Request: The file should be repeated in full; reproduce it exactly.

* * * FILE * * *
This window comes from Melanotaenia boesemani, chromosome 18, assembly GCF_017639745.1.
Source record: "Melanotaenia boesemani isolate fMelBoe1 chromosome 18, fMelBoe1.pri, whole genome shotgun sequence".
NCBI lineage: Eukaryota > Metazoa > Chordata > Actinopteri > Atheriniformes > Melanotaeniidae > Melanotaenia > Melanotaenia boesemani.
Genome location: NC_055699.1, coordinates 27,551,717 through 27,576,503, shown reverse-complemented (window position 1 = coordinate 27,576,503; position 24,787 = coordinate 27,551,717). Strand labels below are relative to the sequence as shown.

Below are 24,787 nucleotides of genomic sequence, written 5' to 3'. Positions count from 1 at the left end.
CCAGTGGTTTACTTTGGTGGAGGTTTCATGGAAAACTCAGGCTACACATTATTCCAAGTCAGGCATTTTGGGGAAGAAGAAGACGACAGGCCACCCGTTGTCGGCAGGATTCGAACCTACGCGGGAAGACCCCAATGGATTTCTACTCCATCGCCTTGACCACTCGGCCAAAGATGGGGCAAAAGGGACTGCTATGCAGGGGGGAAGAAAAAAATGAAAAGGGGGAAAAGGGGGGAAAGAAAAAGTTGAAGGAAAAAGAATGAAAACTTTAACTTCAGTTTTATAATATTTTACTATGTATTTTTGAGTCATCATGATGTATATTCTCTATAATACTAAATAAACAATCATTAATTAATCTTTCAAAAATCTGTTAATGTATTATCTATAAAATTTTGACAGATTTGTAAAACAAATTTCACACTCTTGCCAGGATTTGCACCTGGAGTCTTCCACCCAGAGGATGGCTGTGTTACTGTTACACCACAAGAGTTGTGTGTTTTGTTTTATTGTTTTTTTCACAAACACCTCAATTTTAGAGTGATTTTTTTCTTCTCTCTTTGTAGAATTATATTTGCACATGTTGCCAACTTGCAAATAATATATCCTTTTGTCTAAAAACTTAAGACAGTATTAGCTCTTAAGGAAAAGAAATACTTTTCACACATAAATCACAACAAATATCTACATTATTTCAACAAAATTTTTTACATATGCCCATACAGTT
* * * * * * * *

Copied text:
This window comes from Melanotaenia boesemani, chromosome 18, assembly GCF_017639745.1.
Source record: "Melanotaenia boesemani isolate fMelBoe1 chromosome 18, fMelBoe1.pri, whole genome shotgun sequence".
NCBI lineage: Eukaryota > Metazoa > Chordata > Actinopteri > Atheriniformes > Melanotaeniidae > Melanotaenia > Melanotaenia boesemani.
Genome location: NC_055699.1, coordinates 27,551,717 through 27,576,503, shown reverse-complemented (window position 1 = coordinate 27,576,503; position 24,787 = coordinate 27,551,717). Strand labels below are relative to the sequence as shown.

Below are 24,787 nucleotides of genomic sequence, written 5' to 3'. Positions count from 1 at the left end.
CCAGTGGTTTACTTTGGTGGAGGTTTCATGGAAAACTCAGGCTACACATTATTCCAAGTCAGGCATTTTGGGGAAGAAGAAGACGACAGGCCACCCGTTGTCGGCAGGATTCGAACCTACGCGGGAAGACCCCAATGGATTTCTACTCCATCGCCTTGACCACTCGGCCAAAGATGGGGCAAAAGGGACTGCTATGCAGGGGGGAAGAAAAAAATGAAAAGGGGGAAAAGGGGGGAAAGAAAAAGTTGAAGGAAAAAGAATGAAAACTTTAACTTCAGTTTTATAATATTTTACTATGTATTTTTGAGTCATCATGATGTATATTCTCTATAATACTAAATAAACAATCATTAATTAATCTTTCAAAAATCTGTTAATGTATTATCTATAAAATTTTGACAGATTTGTAAAACAAATTTCACACTCTTGCCAGGATTTGCACCTGGAGTCTTCCACCCAGAGGATGGCTGTGTTACTGTTACACCACAAGAGTTGTGTGTTTTGTTTTATTGTTTTTTTCACAAACACCTCAATTTTAGAGTGATTTTTTTCTTCTCTCTTTGTAGAATTATATTTGCACATGTTGCCAACTTGCAAATAATATATCCTTTTGTCTAAAAACTTAAGACAGTATTAGCTCTTAAGGAAAAGAAATACTTTTCACACATAAATCACAACAAATATCTACATTATTTCAACAAAATTTTTTACATATGCCCATACAGTT